NCPA - National Center for Policy Analysis


June 3, 2005

The flood of illegal aliens coming into the United States is forcing the closure of hospitals, spreading previously vanquished diseases and threatening America's health care system, according to a report in the Journal of American Physicians and Surgeons.

Researchers found that some 60 California hospitals closed their doors between 1993 and 2003 and another 24 are on the verge of closure largely because of uncompensated medical costs due to the required treatment of any illegal alien who makes it into an emergency room.

The cost of illegal alien health care is enormous and crippling U.S. hospitals, says Investor's Business Daily (IBD).

  • During 2002, 38 Arizona medical centers surveyed by the Arizona Hospital and Healthcare association reported losses on foreign-national patients of $153 million.
  • About 15 percent of patients at Copper Queen Hospital in Bisbee, Ariz., are poor Mexican nationals and to compensate for the cost of treating them, the hospital laid off 35 of its 130 employees and eliminated medical services such as the long-term care center and the maternity ward.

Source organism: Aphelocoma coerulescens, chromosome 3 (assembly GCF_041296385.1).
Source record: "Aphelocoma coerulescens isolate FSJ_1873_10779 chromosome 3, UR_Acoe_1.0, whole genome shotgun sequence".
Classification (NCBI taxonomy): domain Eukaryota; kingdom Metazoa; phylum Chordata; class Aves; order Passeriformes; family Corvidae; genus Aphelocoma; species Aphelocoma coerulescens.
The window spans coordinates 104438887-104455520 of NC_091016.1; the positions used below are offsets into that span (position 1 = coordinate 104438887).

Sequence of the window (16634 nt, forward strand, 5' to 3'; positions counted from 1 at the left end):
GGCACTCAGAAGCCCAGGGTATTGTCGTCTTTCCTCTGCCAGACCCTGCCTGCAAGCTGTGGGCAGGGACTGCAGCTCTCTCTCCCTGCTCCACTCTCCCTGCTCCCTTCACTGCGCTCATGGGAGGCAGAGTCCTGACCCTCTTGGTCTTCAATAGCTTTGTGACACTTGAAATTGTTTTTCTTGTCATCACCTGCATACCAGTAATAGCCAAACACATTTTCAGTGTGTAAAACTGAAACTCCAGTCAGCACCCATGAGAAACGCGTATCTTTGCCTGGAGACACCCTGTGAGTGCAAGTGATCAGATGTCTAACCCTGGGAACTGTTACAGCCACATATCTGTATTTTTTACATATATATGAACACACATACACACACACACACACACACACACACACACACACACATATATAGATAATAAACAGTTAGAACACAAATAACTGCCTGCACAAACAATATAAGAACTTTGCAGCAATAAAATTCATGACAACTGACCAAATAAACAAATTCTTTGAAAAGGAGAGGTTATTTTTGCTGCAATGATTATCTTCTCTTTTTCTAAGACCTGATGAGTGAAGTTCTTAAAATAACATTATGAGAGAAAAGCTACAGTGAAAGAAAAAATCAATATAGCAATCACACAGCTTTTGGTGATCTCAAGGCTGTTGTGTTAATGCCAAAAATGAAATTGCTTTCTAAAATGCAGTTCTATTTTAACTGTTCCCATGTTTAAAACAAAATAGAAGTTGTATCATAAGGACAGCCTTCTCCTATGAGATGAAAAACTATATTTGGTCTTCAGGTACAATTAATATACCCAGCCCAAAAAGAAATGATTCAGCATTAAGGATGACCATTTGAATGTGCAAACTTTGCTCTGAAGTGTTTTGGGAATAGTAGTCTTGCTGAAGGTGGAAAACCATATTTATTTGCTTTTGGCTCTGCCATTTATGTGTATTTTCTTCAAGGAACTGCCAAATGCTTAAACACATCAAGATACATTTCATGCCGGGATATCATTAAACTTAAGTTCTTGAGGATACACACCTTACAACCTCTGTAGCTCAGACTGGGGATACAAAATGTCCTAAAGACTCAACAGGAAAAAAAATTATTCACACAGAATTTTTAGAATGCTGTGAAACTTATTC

• University Medical Center, a nonprofit hospital in Tucson with the only trauma center near the border, will spend an estimated $12 million this year on unreimbursed emergency care for foreign nationals.
  • The Cochise County, Ariz., Health Department spends as much as 30 percent of its annual budget on illegal aliens.

Faced with what is becoming a national medical emergency caused largely by borders it has failed to secure, the federal government announced a plan to reimburse hospitals for up to 30 percent of their unpaid bills for such care through 2008.

But even that plan may have the perverse effect of attracting even more illegals, says IBD.

Source: Editorial, ?The Non-English Patient,? Investor?s Business Daily, June 2, 2005 and Madeleine Pelner Cosman, "Illegal Aliens and American Medicine: The Seen and the Unseen," Journal of American Physicians and Surgeons, Spring 2005.

For Cosman text:


Browse more articles on Government Issues